Investigation of Inflammation on Cardiovascular disease

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 Investigation of hyperglycemia mediated inflammation on risk of cardiovascular disease in type 2-diabetes 

 Dr. Shaper Mirza  (LUMS)  and Dr. Bilal Bin Younas  (SIHS)  

The collaboration between Dr. Bilal and Dr. Shaper is part of a ground-breaking research that aims to: 

  • equip Diagnia, a smartphone application developed by the Biomedical Informatics Research Laboratory (BIRL) at the Lahore University of Management Sciences (LUMS), with real-world data to assist in clinical investigation of patients suffering from diabetes by precisely predicting the probability of the disease and 
  • study the effect of Hyperglycemia in upregulation of NFKB in Diabetics and non-Diabetics. 


Type 2-diabetes and its associated chronic low-grade inflammation is partially attributed to increased levels of blood glucose or hyperglycemia. Effect of hyperglycemia on inflammation is poorly understood. Therefore the goal of this project was to determine how hyperglycemia induced inflammation.

We hypothesize that hyperglycemia either induce epigenetic changes or posttranslational modifications in genes regulating pro-inflammatory cytokines, resulting in elevated levels of cytokines and subsequent low-grade inflammation.

The hypothesis was tested by the following two aims:

(i) determine if hyperglycemia modulates posttranslational modification of p65 subunit of NF-kb, a master regulator of proinflammatory cytokines, thus activating the protein and its facilitating its mobilization into nucleus,

(ii) determine if persistent hyperglycemia causes epigenetic changes in RelA gene that encodes for p65 subunit of NF-kB.

To assess the effects of hyperglycemia, we incubated neutrophils isolated from healthy controls with increasing concentrations of glucose for four hours. Results of our studies demonstrated that NF-kB was activated and translocated into nucleus by phosphorylation of p65 subunit. Phosphorylation of NF-kB was found to be dependent on hyperglycemia mediated oxidative stress, where blocking ROS production, under hyperglycemic conditions led to decrease in phosphorylation and decrease in translocation of NF-kB into nuclear. We observed no changes in levels of methylation or RNA levels were observed when neutrophils were incubated with glucose. Neutrophils isolated from those with poorly controlled and well controlled type 2-diabetes indicated phosphorylation and translocation of RelA/p65 subunit of NF-kB. Additionally we also observed hypomethylation of the RelA gene. These contrasting results suggested that persistent hyperglycemia as observed in those with poorly controlled diabetes would result in epigenetic changes in the gene which together with posttranslational modifications would result in modulating the activity of NF-kB gene leading to chronic low-grade inflammation.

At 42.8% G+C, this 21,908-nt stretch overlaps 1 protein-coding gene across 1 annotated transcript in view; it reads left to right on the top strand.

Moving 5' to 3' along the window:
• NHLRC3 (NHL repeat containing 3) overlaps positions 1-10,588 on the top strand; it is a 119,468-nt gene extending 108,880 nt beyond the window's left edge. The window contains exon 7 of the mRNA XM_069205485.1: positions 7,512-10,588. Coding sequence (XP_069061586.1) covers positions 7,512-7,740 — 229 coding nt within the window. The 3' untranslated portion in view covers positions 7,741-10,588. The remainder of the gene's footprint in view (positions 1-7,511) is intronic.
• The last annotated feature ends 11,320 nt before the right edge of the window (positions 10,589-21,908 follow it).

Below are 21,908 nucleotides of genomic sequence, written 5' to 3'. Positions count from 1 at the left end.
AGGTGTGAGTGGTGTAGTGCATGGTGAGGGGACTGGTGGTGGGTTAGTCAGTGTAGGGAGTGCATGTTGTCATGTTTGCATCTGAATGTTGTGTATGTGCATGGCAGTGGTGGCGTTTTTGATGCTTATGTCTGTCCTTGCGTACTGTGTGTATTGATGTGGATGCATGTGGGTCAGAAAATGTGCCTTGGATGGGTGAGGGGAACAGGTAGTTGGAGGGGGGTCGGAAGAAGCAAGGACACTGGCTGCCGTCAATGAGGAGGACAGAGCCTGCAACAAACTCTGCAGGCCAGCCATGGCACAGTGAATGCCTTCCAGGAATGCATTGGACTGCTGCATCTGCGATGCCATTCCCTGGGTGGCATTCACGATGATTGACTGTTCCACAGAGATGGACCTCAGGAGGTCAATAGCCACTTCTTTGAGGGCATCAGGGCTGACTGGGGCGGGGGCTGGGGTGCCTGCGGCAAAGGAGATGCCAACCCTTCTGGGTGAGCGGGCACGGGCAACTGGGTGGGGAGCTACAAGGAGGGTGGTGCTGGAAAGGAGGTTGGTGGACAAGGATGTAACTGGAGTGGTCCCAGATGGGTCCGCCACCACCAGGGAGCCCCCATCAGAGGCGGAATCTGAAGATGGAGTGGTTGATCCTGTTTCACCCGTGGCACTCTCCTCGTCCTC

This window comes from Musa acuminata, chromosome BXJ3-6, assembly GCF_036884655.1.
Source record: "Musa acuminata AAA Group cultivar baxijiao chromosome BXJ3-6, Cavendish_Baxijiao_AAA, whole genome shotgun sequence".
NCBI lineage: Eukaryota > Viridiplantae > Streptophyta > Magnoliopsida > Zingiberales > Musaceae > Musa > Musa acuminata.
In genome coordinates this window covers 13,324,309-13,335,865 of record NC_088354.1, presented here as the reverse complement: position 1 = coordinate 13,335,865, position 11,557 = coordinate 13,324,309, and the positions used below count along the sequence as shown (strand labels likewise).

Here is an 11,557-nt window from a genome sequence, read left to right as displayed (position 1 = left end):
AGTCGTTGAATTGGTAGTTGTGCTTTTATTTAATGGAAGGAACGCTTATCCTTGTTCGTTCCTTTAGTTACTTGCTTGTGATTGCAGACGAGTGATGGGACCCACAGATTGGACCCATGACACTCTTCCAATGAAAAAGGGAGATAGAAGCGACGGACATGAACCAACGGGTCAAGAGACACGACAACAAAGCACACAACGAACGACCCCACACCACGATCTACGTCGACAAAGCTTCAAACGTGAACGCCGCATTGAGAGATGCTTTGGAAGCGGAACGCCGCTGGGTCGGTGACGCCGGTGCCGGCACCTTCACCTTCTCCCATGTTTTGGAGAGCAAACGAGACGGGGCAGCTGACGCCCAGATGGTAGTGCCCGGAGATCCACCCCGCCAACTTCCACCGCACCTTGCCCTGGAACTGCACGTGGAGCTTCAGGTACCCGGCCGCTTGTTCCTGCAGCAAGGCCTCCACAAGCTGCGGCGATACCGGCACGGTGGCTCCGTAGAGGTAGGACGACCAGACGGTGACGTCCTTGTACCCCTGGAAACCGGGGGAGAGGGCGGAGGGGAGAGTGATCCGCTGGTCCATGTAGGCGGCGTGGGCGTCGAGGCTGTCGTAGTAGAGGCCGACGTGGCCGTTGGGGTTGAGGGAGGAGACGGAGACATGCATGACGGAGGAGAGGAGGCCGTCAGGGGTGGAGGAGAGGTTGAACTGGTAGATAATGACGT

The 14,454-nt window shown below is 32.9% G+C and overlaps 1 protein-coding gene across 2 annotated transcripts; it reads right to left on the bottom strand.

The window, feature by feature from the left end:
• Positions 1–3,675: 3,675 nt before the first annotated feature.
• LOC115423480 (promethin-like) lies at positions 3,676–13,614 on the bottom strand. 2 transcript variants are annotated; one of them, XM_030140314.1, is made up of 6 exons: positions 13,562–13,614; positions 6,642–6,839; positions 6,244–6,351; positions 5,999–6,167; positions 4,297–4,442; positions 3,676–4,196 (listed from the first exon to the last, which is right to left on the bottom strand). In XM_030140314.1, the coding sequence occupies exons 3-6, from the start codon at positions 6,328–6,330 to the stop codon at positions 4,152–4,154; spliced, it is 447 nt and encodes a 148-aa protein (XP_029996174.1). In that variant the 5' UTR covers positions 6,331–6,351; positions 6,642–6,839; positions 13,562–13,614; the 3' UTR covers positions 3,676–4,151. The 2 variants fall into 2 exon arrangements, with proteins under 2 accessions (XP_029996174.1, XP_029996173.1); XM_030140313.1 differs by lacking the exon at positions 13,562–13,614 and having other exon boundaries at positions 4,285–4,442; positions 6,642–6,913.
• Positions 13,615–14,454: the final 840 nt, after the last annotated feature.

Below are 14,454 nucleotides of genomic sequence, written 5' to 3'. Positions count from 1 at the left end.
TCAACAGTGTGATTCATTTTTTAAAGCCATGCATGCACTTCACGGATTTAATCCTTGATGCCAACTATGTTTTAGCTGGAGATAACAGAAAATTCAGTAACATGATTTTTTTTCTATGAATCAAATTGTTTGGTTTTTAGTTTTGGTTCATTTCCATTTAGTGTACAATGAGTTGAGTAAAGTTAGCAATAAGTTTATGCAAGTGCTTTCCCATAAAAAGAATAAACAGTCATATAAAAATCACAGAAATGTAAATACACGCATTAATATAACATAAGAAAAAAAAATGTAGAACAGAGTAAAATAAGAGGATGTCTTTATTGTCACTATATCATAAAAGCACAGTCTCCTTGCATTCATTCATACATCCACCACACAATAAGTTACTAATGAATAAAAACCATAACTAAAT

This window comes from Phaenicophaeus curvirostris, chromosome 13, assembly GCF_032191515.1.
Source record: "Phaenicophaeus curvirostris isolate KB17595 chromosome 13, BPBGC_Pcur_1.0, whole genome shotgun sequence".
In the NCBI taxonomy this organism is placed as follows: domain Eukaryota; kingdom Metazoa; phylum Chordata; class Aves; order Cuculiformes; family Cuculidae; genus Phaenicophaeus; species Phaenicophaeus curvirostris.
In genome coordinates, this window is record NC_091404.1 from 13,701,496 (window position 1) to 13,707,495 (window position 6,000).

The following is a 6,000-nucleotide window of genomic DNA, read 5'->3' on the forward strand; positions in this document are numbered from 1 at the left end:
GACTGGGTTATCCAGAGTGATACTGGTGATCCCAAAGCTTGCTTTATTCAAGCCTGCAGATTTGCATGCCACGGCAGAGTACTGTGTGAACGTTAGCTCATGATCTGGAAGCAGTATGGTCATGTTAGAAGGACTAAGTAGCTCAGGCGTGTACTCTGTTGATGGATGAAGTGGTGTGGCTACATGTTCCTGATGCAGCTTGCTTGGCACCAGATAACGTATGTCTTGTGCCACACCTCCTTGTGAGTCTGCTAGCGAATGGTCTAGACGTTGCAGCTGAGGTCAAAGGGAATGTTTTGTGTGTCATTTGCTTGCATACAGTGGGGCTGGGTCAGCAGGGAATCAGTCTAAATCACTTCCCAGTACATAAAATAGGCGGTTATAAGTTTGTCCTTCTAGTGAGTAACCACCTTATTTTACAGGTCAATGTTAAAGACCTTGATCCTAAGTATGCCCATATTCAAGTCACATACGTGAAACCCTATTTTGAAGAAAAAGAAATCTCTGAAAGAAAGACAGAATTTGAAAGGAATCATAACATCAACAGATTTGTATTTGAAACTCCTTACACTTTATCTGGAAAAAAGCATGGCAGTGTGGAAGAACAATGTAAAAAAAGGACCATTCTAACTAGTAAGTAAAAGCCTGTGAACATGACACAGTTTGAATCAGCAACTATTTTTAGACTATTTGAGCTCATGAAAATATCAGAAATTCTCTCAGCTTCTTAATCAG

In conclusion our preliminary studies were able to demonstrate epigenetic changes in the RelA gene, which is impacting activation of NF-kB in hyperglycemic conditions. The next step will be measuring the level of proinflammatory cytokines that we hypothesize would be upregulated in response to methylation and subsequent translocation of NF-kB gene. Our future studies will be focused on identifying and measuring a range of biomarkers, which include both biochemical and molecular components in serum to develop a signature that can be used toward prediction of cardiovascular disease in those with poorly controlled diabetes.